And for 3D in general?

RD: Our investigations have been focused on the entertainment space. What we found working with so many of the organizations around 3D, is that 3D is an everyday fact of life. What we do on screens and with projectors has to mimic real life. If there are problems seeing a great 3D presentation, there may be aspects of real life we’re missing as well. Uncovering these things is really important right now. It’s not just about making 3D better as entertainment, but making 3D an enjoyable experience in everyday life.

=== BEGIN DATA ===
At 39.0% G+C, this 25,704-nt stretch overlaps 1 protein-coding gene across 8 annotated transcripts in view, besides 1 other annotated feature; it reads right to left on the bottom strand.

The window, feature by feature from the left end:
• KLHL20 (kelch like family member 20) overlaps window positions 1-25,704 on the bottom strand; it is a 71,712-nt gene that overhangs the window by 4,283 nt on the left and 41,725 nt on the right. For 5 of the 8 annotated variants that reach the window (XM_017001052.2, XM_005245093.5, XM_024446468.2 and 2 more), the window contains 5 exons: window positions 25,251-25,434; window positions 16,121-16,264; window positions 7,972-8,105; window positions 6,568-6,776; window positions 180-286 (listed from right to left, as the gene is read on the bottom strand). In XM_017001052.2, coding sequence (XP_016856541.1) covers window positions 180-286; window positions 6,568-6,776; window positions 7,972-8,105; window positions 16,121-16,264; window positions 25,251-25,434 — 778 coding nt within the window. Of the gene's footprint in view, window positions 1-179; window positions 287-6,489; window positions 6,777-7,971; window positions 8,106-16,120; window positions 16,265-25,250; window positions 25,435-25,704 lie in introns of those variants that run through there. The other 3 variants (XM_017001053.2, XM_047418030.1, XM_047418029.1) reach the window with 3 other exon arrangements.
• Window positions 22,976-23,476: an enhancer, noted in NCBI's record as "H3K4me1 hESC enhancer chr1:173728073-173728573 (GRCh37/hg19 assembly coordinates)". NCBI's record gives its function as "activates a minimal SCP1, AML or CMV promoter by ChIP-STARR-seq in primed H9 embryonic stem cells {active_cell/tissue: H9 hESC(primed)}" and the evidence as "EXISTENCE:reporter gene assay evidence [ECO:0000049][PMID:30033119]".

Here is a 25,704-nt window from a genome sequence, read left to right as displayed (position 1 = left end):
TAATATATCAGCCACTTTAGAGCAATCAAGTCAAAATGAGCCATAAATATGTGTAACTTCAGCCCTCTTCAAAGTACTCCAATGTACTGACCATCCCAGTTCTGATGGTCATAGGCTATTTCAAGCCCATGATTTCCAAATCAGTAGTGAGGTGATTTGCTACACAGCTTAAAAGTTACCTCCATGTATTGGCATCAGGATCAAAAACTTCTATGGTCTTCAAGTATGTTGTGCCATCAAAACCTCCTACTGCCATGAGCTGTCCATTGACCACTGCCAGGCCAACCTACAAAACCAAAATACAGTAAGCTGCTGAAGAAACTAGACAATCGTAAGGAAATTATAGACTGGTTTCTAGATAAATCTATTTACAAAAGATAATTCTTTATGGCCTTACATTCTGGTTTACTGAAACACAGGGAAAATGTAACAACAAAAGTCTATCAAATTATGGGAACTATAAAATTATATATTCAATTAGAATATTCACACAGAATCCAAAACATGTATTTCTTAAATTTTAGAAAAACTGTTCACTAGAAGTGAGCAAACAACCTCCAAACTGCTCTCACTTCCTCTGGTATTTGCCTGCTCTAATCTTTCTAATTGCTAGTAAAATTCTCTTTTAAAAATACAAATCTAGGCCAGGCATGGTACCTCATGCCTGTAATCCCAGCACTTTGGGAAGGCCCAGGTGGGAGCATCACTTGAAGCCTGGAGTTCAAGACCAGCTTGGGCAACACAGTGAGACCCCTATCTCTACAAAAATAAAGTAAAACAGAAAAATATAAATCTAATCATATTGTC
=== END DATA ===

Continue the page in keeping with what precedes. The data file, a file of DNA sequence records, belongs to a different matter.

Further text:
What does THX envision coming after 3D?

RD: The last few years have been focused primarily on 3D as a visual artform and technology. Now that we have a more immersive picture, there’s lots of room to investigate more immersive sound. There’s a certain school of thought that wants more and more surround channels. We have to look at ways we can do this using systems we already have in place, but enhancing the technologies that create the soundtracks. Ideally, we want to be able to improve the emotion of the experience, without causing people to have to reinvest in an entirely new system.